Midge fishing is usually pretty good on the Holston and Clinch Rivers in March. There might be a few caddis on the Holston to whet your appetite for the coming months, but focus your efforts on fishing nymphs. Small Woolly Buggers can also be quite effective in the spring. Bring them across riffles with an erratic retrieve for the best results.

April is when things start to heat up all over. Fishing starts to pick up on all the tailwater rivers and the streams in the Smoky Mountains only get better. The Clinch, Holston, and Hiwassee Rivers are all usually on a “pulse” generation schedule. This is a minimum flow schedule when flows are generally low and generators will give occasional pulses of water to keep water flowing. Caddis usually hatch on the Hiwassee and Holston while Sulphurs start to hatch on the Clinch.

In the Smokies the trout will be rising very well and certainly eating nymphs when they’re not. Quill Gordons will begin to fade from the scene but they are replaced by Hendricksons and March Browns. The yellow mayflies start to hatch by the end of April. Light Cahills and Sulphurs hatch late in the afternoon into the evening.

Watch for Yellow Sallies to start hatching by mid-April but the real action with these bugs happens later in the month when they lay eggs on the water just before dark.

Yellow Sally stonefly

Yellow Sally stonefly

May is one of the best all round months for fly fishing in East Tennessee and western North Carolina. Fishing is excellent in the Smokies at all elevations. Hatches are well under way on the tailwaters and smallmouth bass are also active on the rivers.

Light colored mayflies and stoneflies come out in the evenings on Smoky Mountain trout streams. The caddis hatch on the Holston River can be downright ridiculous at times and the Sulphurs usually have trout rising on the Clinch. Dry fly fishing is certainly part of the experience no matter where you fish for trout, but don’t leave the nymph box at home.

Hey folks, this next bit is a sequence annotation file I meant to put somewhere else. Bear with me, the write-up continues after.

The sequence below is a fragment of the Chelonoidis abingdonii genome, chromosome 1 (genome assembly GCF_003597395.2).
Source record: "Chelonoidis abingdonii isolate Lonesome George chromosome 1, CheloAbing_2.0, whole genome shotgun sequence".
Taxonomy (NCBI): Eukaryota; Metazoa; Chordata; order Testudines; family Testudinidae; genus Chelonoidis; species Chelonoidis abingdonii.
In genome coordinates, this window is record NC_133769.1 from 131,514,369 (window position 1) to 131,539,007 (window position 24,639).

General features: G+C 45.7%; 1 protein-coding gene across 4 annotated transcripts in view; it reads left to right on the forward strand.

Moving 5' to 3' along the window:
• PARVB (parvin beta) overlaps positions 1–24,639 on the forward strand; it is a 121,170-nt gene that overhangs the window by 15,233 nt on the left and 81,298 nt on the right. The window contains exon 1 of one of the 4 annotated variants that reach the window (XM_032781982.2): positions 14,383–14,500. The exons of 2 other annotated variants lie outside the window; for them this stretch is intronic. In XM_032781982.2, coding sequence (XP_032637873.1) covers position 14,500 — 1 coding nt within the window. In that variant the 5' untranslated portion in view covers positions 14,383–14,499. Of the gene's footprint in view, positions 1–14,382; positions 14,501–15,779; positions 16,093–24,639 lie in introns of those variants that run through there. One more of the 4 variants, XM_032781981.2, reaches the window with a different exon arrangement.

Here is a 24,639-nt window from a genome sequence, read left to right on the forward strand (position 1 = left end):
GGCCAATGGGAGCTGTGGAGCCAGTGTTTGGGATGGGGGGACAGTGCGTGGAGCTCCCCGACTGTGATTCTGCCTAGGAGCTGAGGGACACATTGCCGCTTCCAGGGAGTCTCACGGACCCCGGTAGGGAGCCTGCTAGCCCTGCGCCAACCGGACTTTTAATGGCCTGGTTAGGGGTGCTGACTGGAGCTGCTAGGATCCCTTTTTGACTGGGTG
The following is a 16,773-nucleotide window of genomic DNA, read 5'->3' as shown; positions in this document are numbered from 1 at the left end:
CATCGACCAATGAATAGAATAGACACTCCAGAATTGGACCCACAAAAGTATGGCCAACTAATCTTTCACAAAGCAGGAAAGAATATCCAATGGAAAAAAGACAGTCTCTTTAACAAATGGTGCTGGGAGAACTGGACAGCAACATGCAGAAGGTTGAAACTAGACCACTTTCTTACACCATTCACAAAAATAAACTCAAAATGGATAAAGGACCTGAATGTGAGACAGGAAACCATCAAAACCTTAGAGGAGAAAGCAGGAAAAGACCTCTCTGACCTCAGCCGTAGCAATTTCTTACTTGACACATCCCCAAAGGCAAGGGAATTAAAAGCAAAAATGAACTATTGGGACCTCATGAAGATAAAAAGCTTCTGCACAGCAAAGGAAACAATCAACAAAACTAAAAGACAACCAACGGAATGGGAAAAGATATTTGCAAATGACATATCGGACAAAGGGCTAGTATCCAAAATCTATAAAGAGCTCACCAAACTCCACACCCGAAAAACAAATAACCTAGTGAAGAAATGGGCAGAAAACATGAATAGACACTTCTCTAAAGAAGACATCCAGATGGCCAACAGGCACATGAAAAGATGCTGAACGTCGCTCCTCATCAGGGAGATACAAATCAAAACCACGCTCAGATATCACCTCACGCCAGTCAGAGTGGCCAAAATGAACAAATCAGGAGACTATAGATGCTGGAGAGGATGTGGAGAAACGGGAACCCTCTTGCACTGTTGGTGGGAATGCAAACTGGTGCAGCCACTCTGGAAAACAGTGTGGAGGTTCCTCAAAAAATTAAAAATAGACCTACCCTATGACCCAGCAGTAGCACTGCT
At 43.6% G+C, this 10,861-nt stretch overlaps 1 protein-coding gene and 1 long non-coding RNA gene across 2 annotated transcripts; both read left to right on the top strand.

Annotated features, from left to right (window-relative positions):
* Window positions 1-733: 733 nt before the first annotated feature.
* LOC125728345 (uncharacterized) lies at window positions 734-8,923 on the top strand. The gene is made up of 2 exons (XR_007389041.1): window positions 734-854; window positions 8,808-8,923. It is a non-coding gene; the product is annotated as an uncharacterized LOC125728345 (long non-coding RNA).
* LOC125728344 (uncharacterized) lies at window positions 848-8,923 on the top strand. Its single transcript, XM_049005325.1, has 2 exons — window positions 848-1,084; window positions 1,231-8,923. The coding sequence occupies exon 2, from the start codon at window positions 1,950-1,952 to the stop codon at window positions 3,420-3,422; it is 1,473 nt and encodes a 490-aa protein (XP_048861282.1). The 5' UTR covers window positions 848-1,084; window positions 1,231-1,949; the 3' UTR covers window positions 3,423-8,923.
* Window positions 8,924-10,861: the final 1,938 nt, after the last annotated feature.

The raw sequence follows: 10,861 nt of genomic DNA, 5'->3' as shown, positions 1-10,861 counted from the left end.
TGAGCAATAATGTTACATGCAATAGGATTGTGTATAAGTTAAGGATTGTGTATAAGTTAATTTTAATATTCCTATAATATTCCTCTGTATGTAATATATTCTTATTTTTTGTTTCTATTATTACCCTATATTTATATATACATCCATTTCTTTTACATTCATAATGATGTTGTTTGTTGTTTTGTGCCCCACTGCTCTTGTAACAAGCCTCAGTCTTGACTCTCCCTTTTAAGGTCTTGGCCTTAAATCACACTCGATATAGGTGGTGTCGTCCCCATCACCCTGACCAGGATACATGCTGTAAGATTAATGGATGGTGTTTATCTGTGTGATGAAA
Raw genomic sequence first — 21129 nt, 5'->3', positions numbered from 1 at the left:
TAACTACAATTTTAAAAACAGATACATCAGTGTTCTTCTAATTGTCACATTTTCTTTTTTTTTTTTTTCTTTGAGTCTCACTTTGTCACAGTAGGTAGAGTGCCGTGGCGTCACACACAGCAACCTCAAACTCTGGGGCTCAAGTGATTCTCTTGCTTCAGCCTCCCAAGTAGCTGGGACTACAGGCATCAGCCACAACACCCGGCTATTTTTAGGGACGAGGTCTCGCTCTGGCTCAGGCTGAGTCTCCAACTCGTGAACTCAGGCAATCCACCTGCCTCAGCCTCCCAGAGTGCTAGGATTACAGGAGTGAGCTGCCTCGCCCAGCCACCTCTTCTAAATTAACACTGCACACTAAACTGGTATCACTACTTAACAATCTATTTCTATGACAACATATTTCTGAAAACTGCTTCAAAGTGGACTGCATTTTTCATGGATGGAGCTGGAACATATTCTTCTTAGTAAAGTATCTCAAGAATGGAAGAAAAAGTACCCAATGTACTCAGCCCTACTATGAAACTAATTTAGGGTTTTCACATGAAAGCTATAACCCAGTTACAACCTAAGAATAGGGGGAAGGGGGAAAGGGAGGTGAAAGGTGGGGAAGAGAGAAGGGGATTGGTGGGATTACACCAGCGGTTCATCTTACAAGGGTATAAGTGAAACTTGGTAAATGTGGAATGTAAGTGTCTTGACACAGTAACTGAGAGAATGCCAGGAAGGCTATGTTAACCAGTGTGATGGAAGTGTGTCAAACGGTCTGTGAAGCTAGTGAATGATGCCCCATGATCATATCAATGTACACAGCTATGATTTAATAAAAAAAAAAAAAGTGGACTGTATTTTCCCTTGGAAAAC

Charity hooked this brown trout on a dry fly

Charity hooked this brown trout on a dry fly

Nymphs are often required on the tailwaters in the hours leading up to a hatch. They continue to work well during a hatch, but who can fish a nymph when trout are rising to the surface? May is usually our best month for dry fly fishing on the Holston River. Caddis hatches can get crazy at times!

May is also the best month for Sulphurs on the Clinch. Last year was the best Sulphur hatch we’ve seen in a long time and we’re hoping for a repeat in 2010!

Hazel Creek spring 2010

Comments

  1. How does the Oconaluftee fish in mid -late May. Any good spots around Whittier?

    • The Oconaluftee, like a lot of Smokies streams fishes great in May. Whittier is pretty far downstream for trout. You’re beginning to get into smallmouth country that close to the Tuckaseegee. The bulk of trout in the river through Cherokee are stockers, but the stream inside the park is an excellent wild fishery. You should also check out Deep Creek in the park near Bryson City.

  2. Louis Martin says:

    see ya there come may!!!!